The salary cap disappears on March 5. When it goes, the Steelers plan to replace it with one of their own.
According to the Associated Press, the Steelers will restrict their spending as if a salary cap still existed.
“We will operate as we always have. We will operate as if we have a
cap,” Steelers director of football operations Kevin Colbert recently said. “You don’t know what you’re going to be
dealing with. First of all, no one’s been in an uncapped year since
1993, so it’s a whole different era and no one knows how this will play
out. We don’t know, if there is a new [labor] deal at any point, what
the new rules are going to be.”
Other clubs would be wise to do the same thing. Then again, each one will. It’s called in other businesses a “budget.”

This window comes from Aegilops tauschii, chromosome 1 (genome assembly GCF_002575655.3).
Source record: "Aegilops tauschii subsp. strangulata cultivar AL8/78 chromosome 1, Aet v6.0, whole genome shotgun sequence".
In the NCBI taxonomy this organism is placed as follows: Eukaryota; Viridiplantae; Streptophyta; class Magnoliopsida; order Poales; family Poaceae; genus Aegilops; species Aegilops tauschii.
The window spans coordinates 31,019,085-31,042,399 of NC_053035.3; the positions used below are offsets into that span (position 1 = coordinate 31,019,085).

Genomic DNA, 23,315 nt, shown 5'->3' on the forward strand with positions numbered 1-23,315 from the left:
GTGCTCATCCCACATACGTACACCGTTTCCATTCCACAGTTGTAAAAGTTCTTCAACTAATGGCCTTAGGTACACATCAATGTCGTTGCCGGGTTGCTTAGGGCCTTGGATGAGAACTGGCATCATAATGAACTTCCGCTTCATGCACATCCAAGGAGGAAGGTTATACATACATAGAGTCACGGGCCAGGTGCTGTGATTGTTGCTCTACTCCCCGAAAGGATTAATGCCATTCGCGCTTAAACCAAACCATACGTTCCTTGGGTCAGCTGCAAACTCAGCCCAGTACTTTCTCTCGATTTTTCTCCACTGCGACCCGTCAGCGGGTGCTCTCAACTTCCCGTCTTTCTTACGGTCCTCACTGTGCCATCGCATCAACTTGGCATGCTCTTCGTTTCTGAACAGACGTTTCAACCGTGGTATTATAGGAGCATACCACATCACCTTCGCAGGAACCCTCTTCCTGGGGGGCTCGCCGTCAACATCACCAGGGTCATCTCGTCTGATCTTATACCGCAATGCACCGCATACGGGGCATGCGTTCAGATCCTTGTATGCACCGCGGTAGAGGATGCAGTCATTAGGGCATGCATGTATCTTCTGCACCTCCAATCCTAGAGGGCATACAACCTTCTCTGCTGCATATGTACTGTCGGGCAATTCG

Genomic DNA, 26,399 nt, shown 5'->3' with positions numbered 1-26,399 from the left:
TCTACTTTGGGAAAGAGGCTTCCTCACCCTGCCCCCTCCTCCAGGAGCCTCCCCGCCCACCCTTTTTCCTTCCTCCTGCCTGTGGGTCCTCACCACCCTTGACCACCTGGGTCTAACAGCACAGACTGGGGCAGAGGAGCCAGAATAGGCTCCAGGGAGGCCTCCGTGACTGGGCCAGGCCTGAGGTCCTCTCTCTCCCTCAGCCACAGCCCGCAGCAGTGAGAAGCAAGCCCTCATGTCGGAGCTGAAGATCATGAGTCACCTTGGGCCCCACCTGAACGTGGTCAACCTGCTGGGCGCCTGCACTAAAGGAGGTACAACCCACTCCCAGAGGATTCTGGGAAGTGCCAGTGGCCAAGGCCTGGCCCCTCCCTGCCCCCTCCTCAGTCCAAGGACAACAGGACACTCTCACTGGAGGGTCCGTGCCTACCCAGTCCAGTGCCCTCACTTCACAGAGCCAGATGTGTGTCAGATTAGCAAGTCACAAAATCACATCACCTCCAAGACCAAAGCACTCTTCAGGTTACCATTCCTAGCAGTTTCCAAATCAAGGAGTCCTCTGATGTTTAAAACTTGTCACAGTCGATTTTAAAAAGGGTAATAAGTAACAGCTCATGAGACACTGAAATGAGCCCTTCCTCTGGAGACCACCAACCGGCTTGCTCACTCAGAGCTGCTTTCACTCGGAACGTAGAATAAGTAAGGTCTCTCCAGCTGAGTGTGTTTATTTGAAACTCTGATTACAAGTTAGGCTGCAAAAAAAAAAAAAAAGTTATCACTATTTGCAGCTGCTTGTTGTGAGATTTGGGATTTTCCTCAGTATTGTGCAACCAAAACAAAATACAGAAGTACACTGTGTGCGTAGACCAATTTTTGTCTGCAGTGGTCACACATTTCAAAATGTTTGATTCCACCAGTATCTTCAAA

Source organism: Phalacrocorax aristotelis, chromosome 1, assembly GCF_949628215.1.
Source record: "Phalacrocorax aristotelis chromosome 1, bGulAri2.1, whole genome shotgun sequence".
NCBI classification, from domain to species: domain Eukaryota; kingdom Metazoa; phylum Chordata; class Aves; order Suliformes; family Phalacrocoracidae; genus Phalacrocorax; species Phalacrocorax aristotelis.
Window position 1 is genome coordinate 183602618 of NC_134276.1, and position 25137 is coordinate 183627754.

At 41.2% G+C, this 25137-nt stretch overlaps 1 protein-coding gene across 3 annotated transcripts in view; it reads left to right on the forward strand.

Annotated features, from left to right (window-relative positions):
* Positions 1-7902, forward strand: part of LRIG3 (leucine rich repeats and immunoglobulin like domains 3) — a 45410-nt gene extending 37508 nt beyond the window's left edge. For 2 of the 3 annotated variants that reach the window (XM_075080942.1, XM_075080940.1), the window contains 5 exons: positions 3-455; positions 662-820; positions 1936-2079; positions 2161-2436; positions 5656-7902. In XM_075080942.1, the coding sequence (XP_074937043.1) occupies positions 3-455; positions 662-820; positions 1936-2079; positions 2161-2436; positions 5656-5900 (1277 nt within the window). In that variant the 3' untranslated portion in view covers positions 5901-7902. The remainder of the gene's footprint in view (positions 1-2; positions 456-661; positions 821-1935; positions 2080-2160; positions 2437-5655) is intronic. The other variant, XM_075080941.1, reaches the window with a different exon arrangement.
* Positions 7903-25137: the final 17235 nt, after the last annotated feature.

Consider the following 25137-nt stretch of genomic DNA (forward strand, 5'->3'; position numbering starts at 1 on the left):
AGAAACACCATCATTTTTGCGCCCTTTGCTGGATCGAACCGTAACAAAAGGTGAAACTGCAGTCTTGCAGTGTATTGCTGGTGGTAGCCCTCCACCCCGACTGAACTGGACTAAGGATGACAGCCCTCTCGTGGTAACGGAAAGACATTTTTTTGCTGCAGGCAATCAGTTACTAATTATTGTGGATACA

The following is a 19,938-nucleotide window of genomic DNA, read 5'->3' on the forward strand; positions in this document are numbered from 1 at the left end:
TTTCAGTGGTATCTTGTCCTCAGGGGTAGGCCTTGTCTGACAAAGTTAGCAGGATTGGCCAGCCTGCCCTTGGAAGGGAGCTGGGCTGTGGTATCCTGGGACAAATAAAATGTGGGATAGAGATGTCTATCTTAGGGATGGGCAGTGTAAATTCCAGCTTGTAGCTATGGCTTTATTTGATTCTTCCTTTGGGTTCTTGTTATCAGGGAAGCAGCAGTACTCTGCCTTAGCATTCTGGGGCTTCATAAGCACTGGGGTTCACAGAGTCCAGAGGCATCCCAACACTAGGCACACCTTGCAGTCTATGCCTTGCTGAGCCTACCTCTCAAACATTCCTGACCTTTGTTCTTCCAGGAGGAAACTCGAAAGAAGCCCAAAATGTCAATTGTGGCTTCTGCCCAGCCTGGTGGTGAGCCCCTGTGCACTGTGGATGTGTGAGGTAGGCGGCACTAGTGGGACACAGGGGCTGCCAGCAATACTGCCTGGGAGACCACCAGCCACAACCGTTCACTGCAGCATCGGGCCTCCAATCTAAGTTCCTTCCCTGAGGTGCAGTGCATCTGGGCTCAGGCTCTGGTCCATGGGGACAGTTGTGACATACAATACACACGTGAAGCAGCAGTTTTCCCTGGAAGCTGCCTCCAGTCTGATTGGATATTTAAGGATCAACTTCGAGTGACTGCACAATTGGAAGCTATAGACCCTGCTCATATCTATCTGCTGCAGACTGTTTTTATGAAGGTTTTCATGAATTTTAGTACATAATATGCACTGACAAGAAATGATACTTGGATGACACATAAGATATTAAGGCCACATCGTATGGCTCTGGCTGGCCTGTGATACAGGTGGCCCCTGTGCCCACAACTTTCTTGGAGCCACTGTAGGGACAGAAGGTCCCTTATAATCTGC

At a certain point, however, the approach could fuel a collusion claim, especially if the union believes that teams generally aren’t spending in free agency as much as they have in past years.
In other words, even though the labor deal doesn’t expire for another year, the chess match between the NFL and the union could have a real impact on the 2010 season — and the fans should be prepared to make their displeasure known if teams aren’t trying to get better by spending money.